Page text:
made by US Ambassador to Ukraine Bridget Brink and European Union foreign policy chief Josep Borrell to the effect that Russia’s strikes constituted a barbaric and “shocking” “attack on Ukrainian civilians,” Ritter, a veteran of the Gulf War, suggested that what the Russian military did Monday was just a sample of what the United States and its allies did in that 1990-1991 conflict, and said that frankly, many US military people like himself expected Moscow to target infrastructure from day one.
“As somebody who participated in Operation Desert Storm back in 1991 against Iraq and understood the full scope and scale of the strategic air campaign that the United States waged against Iraq, I would say that Russia’s attacks today mirrored the targeted approach taken by the United States in Desert Storm against Iraq. So anybody who criticizes Russia’s approach as an assault on civilian infrastructure, an assault on civilians, simply speaking, don’t know anything about war, the laws of war, and if you’re an American making this [claim] or an American ally, then you’re a hypocrite. Because this is the exact same approach that the United States took against Iraq in 1991,” he said.
“The big difference is that Russia didn’t initiate this conflict in this manner. I mean, we are more than eight months into this conflict, and Russia only now is undertaking the kind of strikes that the United states took on day one. I think it points to the fact that Russia has taken a very restrained approach to this conflict, that this conflict was indeed never meant to escalate to this level, that Russia clearly had limited objectives and was applying limited military means to achieve those objectives,” Ritter added.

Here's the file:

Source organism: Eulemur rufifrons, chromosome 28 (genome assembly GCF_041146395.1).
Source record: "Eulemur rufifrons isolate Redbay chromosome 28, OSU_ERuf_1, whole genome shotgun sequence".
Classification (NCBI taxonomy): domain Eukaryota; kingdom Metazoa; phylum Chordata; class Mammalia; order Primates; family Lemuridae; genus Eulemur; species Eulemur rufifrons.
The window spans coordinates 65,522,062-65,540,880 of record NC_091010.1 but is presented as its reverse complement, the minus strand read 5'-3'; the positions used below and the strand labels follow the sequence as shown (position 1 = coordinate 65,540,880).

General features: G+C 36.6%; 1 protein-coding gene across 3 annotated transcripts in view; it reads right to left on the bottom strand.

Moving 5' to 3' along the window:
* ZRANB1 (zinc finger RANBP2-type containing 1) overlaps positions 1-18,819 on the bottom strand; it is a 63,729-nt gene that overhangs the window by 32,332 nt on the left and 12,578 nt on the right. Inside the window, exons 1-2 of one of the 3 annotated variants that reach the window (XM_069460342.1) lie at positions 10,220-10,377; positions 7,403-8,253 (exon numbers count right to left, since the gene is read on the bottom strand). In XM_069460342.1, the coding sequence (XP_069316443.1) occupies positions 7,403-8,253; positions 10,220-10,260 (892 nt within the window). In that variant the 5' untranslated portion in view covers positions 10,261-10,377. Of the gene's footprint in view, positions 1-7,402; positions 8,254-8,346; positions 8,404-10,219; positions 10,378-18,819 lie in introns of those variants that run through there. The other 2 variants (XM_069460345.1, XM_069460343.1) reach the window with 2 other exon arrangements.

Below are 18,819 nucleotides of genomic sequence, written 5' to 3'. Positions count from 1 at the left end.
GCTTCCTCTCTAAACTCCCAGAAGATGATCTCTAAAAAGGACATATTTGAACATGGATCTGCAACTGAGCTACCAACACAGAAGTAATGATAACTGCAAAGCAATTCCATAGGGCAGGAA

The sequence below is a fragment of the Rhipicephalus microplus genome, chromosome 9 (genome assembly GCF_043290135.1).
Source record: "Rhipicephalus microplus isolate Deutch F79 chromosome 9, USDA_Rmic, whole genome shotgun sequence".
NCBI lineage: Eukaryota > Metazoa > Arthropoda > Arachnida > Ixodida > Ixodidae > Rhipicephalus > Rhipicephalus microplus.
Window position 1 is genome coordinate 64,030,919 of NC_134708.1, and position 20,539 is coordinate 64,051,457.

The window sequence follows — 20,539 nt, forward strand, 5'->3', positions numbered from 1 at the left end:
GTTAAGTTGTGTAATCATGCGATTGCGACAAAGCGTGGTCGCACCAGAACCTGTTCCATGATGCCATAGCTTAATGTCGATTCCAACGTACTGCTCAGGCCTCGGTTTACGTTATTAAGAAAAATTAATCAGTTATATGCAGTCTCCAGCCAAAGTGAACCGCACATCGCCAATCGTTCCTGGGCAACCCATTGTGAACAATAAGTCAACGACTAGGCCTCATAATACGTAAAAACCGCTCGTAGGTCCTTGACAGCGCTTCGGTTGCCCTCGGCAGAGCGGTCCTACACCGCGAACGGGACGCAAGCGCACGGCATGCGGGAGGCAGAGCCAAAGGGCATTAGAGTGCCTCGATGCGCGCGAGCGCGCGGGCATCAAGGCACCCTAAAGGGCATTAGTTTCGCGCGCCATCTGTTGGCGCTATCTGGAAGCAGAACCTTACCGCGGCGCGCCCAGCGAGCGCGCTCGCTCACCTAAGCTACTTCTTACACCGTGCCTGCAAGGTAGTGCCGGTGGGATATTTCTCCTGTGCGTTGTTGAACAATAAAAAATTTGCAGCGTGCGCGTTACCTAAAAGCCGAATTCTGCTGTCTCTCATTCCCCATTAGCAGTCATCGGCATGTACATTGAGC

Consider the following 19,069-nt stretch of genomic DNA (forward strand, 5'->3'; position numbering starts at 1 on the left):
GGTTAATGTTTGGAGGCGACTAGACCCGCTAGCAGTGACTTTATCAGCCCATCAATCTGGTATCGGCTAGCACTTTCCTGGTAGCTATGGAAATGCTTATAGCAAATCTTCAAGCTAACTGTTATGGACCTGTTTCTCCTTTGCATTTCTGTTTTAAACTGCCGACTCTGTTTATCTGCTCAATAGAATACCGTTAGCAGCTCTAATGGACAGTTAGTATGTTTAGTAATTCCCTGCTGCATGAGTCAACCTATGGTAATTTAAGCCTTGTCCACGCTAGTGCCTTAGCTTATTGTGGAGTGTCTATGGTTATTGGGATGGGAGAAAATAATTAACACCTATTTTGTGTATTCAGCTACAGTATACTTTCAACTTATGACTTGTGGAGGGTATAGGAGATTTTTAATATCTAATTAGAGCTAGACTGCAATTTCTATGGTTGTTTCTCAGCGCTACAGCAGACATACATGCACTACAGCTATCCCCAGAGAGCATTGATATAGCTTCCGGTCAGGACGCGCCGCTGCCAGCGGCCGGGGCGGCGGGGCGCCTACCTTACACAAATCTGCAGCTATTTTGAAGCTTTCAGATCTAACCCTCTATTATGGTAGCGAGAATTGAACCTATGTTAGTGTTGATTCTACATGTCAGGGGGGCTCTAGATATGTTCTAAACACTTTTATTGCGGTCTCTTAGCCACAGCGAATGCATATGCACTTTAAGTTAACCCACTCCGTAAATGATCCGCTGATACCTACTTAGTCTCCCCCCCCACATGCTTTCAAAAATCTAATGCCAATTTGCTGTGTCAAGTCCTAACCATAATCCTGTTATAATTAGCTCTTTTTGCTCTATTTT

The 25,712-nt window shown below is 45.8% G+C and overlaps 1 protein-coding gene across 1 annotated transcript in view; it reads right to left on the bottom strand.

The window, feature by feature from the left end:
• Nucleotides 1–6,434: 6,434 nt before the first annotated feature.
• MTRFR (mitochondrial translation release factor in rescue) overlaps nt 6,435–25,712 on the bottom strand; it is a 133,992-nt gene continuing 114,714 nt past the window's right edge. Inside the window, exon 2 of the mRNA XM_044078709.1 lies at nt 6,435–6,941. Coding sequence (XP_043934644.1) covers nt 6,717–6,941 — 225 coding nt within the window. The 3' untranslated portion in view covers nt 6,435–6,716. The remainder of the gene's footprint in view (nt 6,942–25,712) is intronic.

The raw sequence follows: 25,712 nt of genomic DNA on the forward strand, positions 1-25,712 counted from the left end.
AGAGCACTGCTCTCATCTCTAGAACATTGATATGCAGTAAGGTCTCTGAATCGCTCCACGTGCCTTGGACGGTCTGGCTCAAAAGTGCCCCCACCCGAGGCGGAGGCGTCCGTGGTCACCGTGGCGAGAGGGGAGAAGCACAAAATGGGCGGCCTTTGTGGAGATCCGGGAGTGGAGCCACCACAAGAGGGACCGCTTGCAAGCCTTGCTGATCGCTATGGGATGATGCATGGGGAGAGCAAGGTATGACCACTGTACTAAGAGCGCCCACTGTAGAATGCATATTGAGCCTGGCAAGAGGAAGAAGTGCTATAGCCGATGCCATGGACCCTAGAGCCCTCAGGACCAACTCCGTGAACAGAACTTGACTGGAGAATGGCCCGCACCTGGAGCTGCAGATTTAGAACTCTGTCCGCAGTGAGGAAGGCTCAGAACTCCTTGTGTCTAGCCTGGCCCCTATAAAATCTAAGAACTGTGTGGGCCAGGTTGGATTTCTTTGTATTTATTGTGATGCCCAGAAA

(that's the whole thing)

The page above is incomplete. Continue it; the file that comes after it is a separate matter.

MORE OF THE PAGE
Stevan Gajic, a research associate at the Belgrade-based Institute of European Studies, echoed Ritter’s sentiments regarding Borrell and Brink’s comments, pointing out that the collective West has been effectively “involved in war efforts against Russia” for months. “To say such a thing in the environment when all Western European countries and all NATO members are providing military aid and lethal weapons to Ukraine is nothing except pure hypocrisy,” the professor said.
War of Nerves
With the special operation effectively turning into a long, bitter struggle, Ritter believes that although Kiev took the conflict “to the next level” by attacking the Crimean Bridge, Russia’s capabilities at this level far exceed “anything that Ukraine can bring to the table.”
“The strategic targeting that’s taking place now and perhaps will take place over an extended period of time is designed to degrade the will and capability of the Ukrainian nation to continue to resist, and [to] have a direct impact on the ability of the Ukrainian military to continue the struggle in the field,” the observer said.
Whether that will take place or not is unknown, according to Ritter –since the strikes could cause the morale of Ukrainian forces to fall, or on the contrary, steel their resolve to resist, even if this resolve becomes meaningless without the necessary military means.
“I think these strategic attacks aren’t just about impacting the morale of the Ukrainian nation, but the real capability of the Ukrainian nation – the ability to transport troops and equipment, the ability to communicate, the ability to survive, with no electricity, no fuel,” Ritter stressed.